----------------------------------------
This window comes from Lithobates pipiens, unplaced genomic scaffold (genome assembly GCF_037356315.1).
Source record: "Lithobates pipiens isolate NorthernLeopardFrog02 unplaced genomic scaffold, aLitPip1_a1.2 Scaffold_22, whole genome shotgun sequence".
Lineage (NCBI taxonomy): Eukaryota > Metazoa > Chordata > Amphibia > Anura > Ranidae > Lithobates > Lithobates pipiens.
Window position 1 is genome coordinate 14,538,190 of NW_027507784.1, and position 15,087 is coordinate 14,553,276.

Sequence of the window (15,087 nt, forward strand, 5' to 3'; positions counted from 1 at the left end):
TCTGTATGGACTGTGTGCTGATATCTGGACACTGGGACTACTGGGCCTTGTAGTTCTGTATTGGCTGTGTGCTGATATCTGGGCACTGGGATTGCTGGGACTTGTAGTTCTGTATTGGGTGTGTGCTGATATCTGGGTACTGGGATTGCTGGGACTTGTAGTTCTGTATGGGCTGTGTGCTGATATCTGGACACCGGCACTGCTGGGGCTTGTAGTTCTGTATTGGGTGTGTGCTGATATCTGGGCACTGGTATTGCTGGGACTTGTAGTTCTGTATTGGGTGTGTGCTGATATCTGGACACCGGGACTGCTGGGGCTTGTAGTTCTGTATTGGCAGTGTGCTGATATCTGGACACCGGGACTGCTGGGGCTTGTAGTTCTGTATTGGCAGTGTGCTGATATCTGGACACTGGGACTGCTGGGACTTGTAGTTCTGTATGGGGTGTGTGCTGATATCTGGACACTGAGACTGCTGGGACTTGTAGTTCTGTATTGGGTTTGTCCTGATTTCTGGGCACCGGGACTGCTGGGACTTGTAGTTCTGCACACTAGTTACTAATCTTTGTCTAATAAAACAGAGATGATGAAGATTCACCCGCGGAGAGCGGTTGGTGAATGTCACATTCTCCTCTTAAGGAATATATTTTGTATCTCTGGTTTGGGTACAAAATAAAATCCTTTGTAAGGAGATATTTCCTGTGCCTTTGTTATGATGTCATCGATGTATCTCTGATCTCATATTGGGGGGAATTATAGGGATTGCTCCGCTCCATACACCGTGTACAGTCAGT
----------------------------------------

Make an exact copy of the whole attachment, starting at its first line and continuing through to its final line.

This window comes from Lithobates pipiens, unplaced genomic scaffold (genome assembly GCF_037356315.1).
Source record: "Lithobates pipiens isolate NorthernLeopardFrog02 unplaced genomic scaffold, aLitPip1_a1.2 Scaffold_22, whole genome shotgun sequence".
Lineage (NCBI taxonomy): Eukaryota > Metazoa > Chordata > Amphibia > Anura > Ranidae > Lithobates > Lithobates pipiens.
Window position 1 is genome coordinate 14,538,190 of NW_027507784.1, and position 15,087 is coordinate 14,553,276.

Sequence of the window (15,087 nt, forward strand, 5' to 3'; positions counted from 1 at the left end):
TCTGTATGGACTGTGTGCTGATATCTGGACACTGGGACTACTGGGCCTTGTAGTTCTGTATTGGCTGTGTGCTGATATCTGGGCACTGGGATTGCTGGGACTTGTAGTTCTGTATTGGGTGTGTGCTGATATCTGGGTACTGGGATTGCTGGGACTTGTAGTTCTGTATGGGCTGTGTGCTGATATCTGGACACCGGCACTGCTGGGGCTTGTAGTTCTGTATTGGGTGTGTGCTGATATCTGGGCACTGGTATTGCTGGGACTTGTAGTTCTGTATTGGGTGTGTGCTGATATCTGGACACCGGGACTGCTGGGGCTTGTAGTTCTGTATTGGCAGTGTGCTGATATCTGGACACCGGGACTGCTGGGGCTTGTAGTTCTGTATTGGCAGTGTGCTGATATCTGGACACTGGGACTGCTGGGACTTGTAGTTCTGTATGGGGTGTGTGCTGATATCTGGACACTGAGACTGCTGGGACTTGTAGTTCTGTATTGGGTTTGTCCTGATTTCTGGGCACCGGGACTGCTGGGACTTGTAGTTCTGCACACTAGTTACTAATCTTTGTCTAATAAAACAGAGATGATGAAGATTCACCCGCGGAGAGCGGTTGGTGAATGTCACATTCTCCTCTTAAGGAATATATTTTGTATCTCTGGTTTGGGTACAAAATAAAATCCTTTGTAAGGAGATATTTCCTGTGCCTTTGTTATGATGTCATCGATGTATCTCTGATCTCATATTGGGGGGAATTATAGGGATTGCTCCGCTCCATACACCGTGTACAGTCAGT